Especially when you start teaching, it’s possible you feel the need to be able to teach everything and to try all the different methods. We often have an image of The Teacher and that’s not always compatible with who you truly are. If you try to create that persona, you need to act on top of teaching. 

Yoga and teaching yoga are very personal. When combined, we must accommodate for this even more. Perhaps take time for some Svādhyāya (self-study) reflection to define what your own teaching style is. Not what you want it to be, but what your natural style is at this point in your development. You want to practise what you teach and teach what you practise.  Mandarin teachers don’t teach French: they teach Mandarin because that’s what they’ve studied themselves, and they know it’s what they’re good at. We’ve written a blog dedicated to this topic that includes some really good journal questions and tools that help you find your personal teacher voice.

Continuing education after your yoga teacher training

As mentioned above, your teacher training is only the beginning. You’ll notice that Yoga Alliance has a ‘Continuing Education Requirement’ that requires you to complete an additional amount of training and practice every three years. Whether you’re registered with Yoga Alliance or not, I highly recommend investing time in continuing your education for six reasons:

It helps you:

  • fully embody your earlier learnings from your other teacher training
  • see your studies and interests from different points of view 
  • stay up-to-date and informed on new discoveries and developments
  • meet other yogis with whom you share an experience and can share past experiences
  • understand who you teach and what type of classes are most beneficial for them 
  • offer your students more up-to-date, detailed, educative and valuable classes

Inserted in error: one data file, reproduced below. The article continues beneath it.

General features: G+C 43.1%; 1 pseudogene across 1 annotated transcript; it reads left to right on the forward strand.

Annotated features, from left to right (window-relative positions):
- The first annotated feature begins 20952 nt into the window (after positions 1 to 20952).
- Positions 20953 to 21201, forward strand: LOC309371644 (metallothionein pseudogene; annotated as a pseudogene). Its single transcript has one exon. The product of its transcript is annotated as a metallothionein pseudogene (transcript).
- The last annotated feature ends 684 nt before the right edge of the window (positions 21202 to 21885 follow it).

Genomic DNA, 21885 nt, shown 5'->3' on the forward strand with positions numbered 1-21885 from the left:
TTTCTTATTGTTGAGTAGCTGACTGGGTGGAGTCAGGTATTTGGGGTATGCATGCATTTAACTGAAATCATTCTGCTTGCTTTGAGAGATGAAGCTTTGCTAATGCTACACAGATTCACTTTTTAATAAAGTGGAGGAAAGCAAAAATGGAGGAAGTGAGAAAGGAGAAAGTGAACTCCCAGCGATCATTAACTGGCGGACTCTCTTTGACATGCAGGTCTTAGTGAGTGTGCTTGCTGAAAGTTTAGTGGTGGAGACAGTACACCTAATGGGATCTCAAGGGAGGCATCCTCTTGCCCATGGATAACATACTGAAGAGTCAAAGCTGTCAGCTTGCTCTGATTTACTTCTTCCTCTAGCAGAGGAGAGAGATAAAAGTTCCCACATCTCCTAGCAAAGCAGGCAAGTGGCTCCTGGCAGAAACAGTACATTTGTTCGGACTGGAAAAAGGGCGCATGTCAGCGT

Resources and other support after your yoga teacher training

In our last blog I shared with you some resources that I recommend diving into before your training. Here, I’ll share some resources I recommend for after your training:

Books (most are also available as audiobooks).

  • The Tree of Yoga – B. K. S. Iyengar
  • Light on Pranayama: The Definitive Guide to the Art of Breathing – B. K. S. Iyengar
  • Yoga Sequencing: Designing Transformative Yoga Classes – Mark Stephens
  • Your Body, Your Yoga – Bernie Clark
  • Yoga Anatomy – Leslie Kaminoff
  • Teaching Yoga Beyond the Poses: A Practical Workbook for Integrating Themes, Ideas, and Inspiration Into Your Class – Alexandra Desiato and Sage Rountree

Documentaries:

  • I Am Maris: Portrait of a Young Yogi – Laura Vanzee Taylor 
  • Yogawoman – Saraswati Clere, Kate Clere McIntyre
  • On Yoga the Architecture of Peace – Heitor Dhalia
  • Heal – Kelly Noonan
  • Bikram: Yogi, Guru, Predator – Eva Orner

Podcasts: 

Facebook Groups:

 

10 Tips for Multilingual Yoga Teachers: Video Guide.

To help you find support you after your yoga teacher training, we’ve created a video guide to help you boost your confidence and design more effective yoga classes with these 10 yoga teaching tips & techniques to for professional development as a multilingual yoga teacher!